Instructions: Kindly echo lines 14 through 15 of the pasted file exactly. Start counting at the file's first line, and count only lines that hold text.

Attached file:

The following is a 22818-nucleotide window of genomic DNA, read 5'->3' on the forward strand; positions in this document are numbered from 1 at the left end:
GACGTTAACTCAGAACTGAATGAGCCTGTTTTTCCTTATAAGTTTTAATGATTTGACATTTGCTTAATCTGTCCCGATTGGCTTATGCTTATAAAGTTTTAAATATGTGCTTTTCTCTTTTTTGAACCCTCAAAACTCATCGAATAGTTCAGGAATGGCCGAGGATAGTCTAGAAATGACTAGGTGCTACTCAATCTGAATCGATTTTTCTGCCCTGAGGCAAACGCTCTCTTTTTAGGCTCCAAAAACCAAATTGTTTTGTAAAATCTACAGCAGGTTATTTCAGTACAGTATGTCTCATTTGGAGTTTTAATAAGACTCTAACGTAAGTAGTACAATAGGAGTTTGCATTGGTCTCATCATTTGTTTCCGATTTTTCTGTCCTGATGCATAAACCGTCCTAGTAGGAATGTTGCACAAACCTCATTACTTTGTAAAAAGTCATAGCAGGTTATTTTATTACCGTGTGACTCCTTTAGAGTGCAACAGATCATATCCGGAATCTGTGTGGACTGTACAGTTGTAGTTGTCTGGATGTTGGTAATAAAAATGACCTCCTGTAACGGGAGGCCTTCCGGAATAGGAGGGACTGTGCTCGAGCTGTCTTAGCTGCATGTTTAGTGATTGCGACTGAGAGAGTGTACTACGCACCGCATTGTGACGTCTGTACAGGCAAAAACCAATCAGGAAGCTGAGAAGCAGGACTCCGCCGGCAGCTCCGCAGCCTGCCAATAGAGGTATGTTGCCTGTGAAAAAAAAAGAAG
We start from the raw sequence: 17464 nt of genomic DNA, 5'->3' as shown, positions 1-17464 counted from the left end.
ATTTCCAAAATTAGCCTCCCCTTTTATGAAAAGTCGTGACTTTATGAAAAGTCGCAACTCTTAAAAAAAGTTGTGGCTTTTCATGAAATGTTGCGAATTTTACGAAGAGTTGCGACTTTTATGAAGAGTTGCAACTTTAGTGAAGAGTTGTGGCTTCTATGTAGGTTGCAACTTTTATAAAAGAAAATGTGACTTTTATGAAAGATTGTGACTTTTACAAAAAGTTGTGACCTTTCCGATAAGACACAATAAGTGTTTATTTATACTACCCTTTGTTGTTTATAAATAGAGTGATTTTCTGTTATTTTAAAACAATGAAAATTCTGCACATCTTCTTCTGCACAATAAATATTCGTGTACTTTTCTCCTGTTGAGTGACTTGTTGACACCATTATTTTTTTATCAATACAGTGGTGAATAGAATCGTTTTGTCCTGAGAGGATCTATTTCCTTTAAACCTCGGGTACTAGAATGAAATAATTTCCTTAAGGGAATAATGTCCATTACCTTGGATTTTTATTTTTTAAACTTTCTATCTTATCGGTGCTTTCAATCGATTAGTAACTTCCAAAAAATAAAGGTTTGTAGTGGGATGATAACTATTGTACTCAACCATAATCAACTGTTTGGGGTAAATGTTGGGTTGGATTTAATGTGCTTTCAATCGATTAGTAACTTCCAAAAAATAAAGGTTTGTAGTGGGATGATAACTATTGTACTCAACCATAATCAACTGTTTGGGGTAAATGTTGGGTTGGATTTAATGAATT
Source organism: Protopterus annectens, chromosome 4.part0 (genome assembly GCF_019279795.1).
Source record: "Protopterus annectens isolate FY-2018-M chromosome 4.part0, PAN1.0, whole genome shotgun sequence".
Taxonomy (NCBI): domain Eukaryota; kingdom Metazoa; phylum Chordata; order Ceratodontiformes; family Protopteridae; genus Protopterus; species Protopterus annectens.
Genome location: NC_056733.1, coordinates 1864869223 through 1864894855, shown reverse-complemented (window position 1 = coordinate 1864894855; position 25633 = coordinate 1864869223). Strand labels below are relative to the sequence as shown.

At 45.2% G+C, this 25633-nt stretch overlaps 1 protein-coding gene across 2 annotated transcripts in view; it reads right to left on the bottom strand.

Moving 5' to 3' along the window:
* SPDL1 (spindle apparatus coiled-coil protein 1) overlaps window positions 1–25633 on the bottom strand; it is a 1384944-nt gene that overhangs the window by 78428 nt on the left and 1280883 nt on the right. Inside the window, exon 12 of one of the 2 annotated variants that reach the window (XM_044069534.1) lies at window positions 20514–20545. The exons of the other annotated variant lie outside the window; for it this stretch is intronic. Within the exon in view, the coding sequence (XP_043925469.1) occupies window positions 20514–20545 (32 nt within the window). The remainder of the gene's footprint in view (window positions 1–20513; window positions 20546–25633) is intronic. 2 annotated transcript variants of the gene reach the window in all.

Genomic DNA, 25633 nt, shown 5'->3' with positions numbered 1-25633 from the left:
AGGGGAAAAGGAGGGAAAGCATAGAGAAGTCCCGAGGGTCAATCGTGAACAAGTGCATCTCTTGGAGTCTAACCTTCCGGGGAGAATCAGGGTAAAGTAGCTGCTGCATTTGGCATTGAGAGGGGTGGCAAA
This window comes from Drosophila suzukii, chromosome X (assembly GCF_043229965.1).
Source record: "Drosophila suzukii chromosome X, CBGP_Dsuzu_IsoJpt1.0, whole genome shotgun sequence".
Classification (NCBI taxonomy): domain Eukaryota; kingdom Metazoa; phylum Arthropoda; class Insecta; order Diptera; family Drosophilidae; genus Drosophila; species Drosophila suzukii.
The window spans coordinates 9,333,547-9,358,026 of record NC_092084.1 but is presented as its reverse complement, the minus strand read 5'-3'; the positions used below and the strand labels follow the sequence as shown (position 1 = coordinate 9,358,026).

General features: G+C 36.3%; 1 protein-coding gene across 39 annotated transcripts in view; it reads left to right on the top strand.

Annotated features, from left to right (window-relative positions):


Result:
This window comes from Drosophila suzukii, chromosome X (assembly GCF_043229965.1).
Source record: "Drosophila suzukii chromosome X, CBGP_Dsuzu_IsoJpt1.0, whole genome shotgun sequence".